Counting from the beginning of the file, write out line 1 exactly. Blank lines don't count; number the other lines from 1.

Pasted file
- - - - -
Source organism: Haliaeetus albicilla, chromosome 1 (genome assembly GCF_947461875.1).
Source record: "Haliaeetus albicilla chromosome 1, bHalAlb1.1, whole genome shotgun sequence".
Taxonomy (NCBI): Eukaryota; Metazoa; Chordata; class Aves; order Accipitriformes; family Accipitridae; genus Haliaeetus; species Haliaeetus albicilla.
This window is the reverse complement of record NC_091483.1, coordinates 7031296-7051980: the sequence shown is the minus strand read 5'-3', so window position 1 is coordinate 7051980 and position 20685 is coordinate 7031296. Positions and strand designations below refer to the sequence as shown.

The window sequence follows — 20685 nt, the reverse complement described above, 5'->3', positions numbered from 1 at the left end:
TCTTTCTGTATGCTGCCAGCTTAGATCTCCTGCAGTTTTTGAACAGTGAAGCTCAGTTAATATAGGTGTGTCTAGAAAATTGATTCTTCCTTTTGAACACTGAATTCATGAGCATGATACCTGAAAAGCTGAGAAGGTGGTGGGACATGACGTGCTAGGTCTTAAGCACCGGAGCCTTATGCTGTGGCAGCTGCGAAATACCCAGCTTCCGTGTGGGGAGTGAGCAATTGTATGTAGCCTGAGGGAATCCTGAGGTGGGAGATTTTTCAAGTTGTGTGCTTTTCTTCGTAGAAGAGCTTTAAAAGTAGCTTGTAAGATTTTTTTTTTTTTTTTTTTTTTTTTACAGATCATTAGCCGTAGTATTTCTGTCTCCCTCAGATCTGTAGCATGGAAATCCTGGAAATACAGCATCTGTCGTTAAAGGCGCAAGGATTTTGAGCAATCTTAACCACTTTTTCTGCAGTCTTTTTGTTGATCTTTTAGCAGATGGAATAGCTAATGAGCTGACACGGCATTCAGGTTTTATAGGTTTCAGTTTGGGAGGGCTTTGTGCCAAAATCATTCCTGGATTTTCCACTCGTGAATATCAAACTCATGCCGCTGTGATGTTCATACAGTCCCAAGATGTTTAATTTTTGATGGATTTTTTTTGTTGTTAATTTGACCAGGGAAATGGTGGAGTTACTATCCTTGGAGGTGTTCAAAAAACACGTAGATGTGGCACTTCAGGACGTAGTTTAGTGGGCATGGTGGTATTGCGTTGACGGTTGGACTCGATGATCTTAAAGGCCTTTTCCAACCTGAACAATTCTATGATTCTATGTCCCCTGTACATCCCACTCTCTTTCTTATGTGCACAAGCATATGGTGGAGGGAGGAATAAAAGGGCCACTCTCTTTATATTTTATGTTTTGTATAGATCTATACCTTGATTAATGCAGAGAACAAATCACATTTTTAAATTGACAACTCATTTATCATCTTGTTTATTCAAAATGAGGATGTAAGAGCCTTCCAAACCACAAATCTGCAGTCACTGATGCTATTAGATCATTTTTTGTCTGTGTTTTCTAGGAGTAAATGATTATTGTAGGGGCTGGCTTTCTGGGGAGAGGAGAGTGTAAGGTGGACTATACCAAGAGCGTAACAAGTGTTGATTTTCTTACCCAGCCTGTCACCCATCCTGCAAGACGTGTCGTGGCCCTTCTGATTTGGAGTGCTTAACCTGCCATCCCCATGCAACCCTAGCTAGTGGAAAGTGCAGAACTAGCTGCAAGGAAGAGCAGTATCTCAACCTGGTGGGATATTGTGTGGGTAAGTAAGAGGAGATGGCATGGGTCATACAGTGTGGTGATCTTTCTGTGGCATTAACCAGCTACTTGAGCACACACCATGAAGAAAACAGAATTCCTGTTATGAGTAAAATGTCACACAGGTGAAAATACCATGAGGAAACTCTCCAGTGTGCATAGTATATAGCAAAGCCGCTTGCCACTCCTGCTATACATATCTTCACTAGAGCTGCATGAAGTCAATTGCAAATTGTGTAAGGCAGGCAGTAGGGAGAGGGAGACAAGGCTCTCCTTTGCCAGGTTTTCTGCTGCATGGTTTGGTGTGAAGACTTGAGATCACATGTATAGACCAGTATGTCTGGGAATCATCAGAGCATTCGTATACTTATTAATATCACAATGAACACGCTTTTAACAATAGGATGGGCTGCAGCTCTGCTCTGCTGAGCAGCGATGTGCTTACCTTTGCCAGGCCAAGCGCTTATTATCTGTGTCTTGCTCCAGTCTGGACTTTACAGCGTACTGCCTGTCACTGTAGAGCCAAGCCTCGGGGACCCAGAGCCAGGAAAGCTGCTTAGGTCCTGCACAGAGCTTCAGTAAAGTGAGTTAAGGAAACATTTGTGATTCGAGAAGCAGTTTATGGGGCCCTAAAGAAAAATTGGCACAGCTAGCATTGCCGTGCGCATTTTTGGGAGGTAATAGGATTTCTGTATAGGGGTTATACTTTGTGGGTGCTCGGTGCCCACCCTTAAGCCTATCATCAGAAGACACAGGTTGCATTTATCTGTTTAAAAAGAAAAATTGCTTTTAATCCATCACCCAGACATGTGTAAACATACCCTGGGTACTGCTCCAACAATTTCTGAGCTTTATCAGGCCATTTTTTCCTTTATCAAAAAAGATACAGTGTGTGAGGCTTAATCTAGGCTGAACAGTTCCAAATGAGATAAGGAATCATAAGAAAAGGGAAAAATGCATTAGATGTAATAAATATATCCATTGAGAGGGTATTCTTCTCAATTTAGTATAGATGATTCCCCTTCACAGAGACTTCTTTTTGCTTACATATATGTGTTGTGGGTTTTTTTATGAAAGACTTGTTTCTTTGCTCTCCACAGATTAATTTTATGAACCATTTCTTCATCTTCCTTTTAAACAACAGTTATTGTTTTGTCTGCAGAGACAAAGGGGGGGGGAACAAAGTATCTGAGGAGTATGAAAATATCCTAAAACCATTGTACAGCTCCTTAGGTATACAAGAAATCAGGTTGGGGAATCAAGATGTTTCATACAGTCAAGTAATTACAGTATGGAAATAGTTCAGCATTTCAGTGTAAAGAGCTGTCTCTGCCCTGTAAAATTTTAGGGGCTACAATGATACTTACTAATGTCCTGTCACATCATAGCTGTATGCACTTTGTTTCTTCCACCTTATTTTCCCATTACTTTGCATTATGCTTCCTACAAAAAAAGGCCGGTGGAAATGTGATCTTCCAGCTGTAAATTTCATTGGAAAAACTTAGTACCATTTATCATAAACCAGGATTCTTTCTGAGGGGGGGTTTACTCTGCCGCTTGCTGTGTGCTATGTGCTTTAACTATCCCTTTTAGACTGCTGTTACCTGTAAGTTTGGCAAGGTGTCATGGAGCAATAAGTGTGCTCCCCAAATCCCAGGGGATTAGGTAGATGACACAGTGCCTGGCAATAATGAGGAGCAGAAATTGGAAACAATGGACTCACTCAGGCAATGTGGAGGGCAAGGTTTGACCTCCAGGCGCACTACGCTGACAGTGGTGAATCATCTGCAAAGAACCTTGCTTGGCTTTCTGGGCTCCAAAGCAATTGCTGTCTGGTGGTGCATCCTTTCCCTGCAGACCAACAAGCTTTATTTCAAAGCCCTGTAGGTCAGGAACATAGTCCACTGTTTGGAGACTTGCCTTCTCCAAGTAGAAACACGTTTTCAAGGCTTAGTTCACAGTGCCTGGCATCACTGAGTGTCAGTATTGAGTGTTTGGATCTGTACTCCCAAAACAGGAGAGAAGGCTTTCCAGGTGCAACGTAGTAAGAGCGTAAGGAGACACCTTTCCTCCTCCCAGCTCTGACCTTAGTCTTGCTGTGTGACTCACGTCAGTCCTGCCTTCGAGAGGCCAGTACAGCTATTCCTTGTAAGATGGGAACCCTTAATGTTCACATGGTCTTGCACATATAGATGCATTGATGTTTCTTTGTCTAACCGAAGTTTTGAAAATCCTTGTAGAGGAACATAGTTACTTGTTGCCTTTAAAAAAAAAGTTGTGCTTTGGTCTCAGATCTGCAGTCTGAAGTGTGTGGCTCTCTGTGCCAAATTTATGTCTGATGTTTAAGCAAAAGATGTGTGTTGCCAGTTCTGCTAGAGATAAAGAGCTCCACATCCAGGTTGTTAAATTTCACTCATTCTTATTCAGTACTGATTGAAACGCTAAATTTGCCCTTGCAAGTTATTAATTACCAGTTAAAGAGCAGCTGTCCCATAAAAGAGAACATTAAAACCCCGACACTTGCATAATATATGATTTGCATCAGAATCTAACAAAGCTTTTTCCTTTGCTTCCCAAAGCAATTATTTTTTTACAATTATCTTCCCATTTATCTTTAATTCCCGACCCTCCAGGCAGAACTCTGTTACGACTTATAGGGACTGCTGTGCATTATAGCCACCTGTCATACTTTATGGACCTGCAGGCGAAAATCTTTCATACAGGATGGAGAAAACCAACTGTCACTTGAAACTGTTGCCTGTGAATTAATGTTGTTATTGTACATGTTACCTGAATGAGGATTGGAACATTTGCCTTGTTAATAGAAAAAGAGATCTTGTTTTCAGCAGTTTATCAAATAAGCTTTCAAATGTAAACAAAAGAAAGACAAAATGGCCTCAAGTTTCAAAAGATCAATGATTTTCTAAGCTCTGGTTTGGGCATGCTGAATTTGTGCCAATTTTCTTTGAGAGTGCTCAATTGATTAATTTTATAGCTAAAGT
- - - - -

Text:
Source organism: Haliaeetus albicilla, chromosome 1 (genome assembly GCF_947461875.1).